A Question of Balance IV

100619_142248_0.pngA Question of Balance IV -

In the last blog posting on A Question of Balance, I explored what it might mean to take the school out into the community.  In this posting, I explore what might happen by bringing the community into the school.

There are in fact many considerations of what an involved community might mean for a school.   I remember so well Mr. Pelletier's words that fifty percent of all tax dollars go to education, yet schools never get 50% of the news reporting. That's not the fault of the newspaper, it's just a fact of life that these tax monies are given by trusting community members to trusting school officials.  We simply trust that the system will work and do the job of educating children.

This is as it should be - it is what it is.

There are some "good laws" here in Maine. Perhaps one of the best laws is the bottle and recycling law.  We all pay the deposit on cans and bottles when we first purchase the goods, and we get that money back when we return the bottles and cans.  The process helps keep the bottles and cans off the highway and where they belong - in recycling bins.  The law creates an incentive for re-depositing bottles and cans.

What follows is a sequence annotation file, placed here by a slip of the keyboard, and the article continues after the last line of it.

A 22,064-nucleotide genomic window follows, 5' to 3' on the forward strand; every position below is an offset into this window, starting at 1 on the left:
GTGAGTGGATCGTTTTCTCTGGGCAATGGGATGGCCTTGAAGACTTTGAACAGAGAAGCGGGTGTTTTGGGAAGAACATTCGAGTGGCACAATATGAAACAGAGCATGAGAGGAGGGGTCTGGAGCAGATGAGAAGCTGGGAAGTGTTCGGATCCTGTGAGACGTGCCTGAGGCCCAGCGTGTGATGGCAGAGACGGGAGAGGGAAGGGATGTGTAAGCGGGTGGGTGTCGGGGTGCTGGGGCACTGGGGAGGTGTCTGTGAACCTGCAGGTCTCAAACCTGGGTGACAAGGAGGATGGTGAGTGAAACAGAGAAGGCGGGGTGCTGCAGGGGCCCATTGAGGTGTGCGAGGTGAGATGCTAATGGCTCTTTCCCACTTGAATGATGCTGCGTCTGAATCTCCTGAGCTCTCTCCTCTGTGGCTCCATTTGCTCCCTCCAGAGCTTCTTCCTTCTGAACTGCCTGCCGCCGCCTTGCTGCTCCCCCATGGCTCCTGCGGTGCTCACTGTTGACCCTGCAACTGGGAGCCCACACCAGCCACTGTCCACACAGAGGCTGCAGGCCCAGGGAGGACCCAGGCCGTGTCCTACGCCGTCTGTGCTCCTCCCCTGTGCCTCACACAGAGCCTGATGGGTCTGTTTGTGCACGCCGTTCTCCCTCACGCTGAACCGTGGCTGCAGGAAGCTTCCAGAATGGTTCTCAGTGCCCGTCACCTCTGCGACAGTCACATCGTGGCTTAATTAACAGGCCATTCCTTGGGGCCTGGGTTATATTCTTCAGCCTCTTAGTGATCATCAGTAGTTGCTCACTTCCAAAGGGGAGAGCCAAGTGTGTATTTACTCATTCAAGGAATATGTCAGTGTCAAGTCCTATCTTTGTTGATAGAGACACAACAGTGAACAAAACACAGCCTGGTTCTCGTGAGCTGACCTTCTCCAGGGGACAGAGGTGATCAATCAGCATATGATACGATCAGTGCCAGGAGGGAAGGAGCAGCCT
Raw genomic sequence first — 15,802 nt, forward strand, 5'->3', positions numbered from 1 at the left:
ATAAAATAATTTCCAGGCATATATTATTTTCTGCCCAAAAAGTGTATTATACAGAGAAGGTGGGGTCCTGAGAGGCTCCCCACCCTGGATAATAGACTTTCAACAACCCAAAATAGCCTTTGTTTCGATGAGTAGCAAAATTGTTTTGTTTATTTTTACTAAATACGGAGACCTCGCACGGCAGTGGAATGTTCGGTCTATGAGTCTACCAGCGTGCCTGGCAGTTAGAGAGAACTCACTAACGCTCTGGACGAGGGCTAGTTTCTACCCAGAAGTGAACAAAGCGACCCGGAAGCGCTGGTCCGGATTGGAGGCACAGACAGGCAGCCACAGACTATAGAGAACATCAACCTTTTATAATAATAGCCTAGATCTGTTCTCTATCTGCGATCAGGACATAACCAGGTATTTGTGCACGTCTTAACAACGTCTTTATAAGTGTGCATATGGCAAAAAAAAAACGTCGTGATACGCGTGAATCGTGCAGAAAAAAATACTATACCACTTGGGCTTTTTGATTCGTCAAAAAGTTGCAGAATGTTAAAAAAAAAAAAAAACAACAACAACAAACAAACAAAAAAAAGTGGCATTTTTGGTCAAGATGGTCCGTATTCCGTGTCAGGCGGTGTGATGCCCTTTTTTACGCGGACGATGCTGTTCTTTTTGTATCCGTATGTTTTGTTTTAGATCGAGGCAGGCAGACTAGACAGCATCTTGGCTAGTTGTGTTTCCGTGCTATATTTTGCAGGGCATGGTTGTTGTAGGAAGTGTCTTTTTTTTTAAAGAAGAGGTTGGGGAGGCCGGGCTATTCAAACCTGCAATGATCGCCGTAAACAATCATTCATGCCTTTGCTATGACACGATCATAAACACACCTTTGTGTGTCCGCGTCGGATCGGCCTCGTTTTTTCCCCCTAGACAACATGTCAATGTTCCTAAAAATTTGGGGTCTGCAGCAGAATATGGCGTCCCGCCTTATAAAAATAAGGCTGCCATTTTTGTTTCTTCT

So, I wonder.  What would happen to schools if individuals could reduce their tax burden by volunteering for approved projects in and involving schools?  Cleaning, fixing, repairing, maintenance, and study halls, and hallway supervision are all paid for by the district.  If residents could do some of that work and reduce their taxes by a percentage, would there be enough incentive for volunteering?  In my dreams, I can envision a different kind of sustainable school support in which the community took pride in their work to support their children's education.

This direct support of schools might be worth investigating.

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